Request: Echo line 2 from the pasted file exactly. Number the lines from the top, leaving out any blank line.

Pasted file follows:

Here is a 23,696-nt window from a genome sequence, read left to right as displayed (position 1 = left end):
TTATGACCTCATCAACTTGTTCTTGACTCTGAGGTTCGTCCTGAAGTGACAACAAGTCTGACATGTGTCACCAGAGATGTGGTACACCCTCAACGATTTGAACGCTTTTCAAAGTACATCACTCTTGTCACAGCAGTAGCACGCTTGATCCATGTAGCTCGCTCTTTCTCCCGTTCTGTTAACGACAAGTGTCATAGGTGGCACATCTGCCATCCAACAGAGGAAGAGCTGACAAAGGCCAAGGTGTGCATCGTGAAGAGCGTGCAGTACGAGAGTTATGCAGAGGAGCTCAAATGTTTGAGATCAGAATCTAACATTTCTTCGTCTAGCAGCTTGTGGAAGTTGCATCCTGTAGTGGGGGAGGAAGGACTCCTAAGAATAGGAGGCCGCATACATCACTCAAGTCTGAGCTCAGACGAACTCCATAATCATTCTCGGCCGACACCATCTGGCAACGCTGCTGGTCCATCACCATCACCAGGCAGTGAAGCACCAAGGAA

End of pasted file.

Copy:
TTATGACCTCATCAACTTGTTCTTGACTCTGAGGTTCGTCCTGAAGTGACAACAAGTCTGACATGTGTCACCAGAGATGTGGTACACCCTCAACGATTTGAACGCTTTTCAAAGTACATCACTCTTGTCACAGCAGTAGCACGCTTGATCCATGTAGCTCGCTCTTTCTCCCGTTCTGTTAACGACAAGTGTCATAGGTGGCACATCTGCCATCCAACAGAGGAAGAGCTGACAAAGGCCAAGGTGTGCATCGTGAAGAGCGTGCAGTACGAGAGTTATGCAGAGGAGCTCAAATGTTTGAGATCAGAATCTAACATTTCTTCGTCTAGCAGCTTGTGGAAGTTGCATCCTGTAGTGGGGGAGGAAGGACTCCTAAGAATAGGAGGCCGCATACATCACTCAAGTCTGAGCTCAGACGAACTCCATAATCATTCTCGGCCGACACCATCTGGCAACGCTGCTGGTCCATCACCATCACCAGGCAGTGAAGCACCAAGGAA